Tag Archives: “the best pie pastry”

My Signature Crust

I know that I’ve written about the importance of pie pastry before, but I have found a new signature crust and it is buttery, flaky, a little salty, and a fantastic foil to the sweet pie filling (of course, it is perfect for quiches and pot pies, too). If you haven’t found yours, I recommend Martha Stewart’s Pate Brisee. She uses a food processor, but I use my awesome KitchenAid stand mixer because I have an awesome KitchenAid stand mixer and it works just fine.  I have adapted her recipe to suit me.

Petunia’s Perfect Pie Pastry

2 ½ cups all-purpose flour
1 tsp salt
1 tsp sugar
1 cup (2 sticks) unsalted butter, chilled and cut into small pieces
¼ cup ice water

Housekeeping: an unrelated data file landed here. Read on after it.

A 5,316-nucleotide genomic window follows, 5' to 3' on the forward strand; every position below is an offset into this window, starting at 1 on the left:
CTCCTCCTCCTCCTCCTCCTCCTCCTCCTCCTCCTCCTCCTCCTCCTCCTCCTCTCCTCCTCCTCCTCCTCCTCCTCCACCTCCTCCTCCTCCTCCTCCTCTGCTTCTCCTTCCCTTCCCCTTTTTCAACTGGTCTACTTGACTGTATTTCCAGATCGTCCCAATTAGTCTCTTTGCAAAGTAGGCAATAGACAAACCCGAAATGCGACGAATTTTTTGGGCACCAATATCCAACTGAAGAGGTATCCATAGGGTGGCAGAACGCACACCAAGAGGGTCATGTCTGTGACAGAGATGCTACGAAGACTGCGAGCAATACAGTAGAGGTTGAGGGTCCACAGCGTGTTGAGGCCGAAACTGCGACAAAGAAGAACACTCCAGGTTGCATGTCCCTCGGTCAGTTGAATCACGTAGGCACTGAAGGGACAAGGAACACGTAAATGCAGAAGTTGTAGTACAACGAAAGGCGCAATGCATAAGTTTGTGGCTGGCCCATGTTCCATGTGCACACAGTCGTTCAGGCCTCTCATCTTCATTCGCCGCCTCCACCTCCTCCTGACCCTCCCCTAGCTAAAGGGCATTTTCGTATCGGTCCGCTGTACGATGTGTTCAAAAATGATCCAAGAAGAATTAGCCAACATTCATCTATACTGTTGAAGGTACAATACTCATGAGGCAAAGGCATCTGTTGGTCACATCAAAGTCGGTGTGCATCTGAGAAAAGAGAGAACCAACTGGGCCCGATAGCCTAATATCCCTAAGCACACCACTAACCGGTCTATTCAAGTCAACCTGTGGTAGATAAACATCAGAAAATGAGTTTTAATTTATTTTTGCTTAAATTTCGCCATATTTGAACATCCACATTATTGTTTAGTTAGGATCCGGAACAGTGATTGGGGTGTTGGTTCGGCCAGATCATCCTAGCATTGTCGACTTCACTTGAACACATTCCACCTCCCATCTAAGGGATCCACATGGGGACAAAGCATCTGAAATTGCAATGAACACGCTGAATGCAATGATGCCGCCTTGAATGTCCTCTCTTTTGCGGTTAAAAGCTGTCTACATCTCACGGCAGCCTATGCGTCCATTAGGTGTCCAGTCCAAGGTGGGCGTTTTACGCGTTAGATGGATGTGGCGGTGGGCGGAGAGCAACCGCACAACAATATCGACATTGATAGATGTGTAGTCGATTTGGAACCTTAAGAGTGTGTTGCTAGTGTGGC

In the bowl of a stand mixer, combine flour, salt, and sugar. Add butter bit by bit and mix at the slowest speed until the mixture resembles coarse crumbs, 1-2 minutes.

Continue mixing, and slowly add ice water, about 1 tablespoon at a time until dough forms larger clumps and holds together without being wet or sticky.

Divide dough into two balls. Flatten each ball into a disc and wrap in waxed paper. Chill in refrigerator for at least 30 minutes to 1 hour.

Roll out dough between two sheets of waxed paper. You want a 12-inch circle, about the width of the waxed paper. Return to refrigerator or freezer for a few minutes to let the dough rest and chill. You will want the dough cold and stiff if you are going to do lattice work or cut-outs. Peel off one side of the waxed paper and center into the pie plate. Remove waxed paper and gently press dough into pan. Trim any excess dough and crimp edges as desired. Place back into freezer for a few minutes. Cold dough is key to flaky pastry.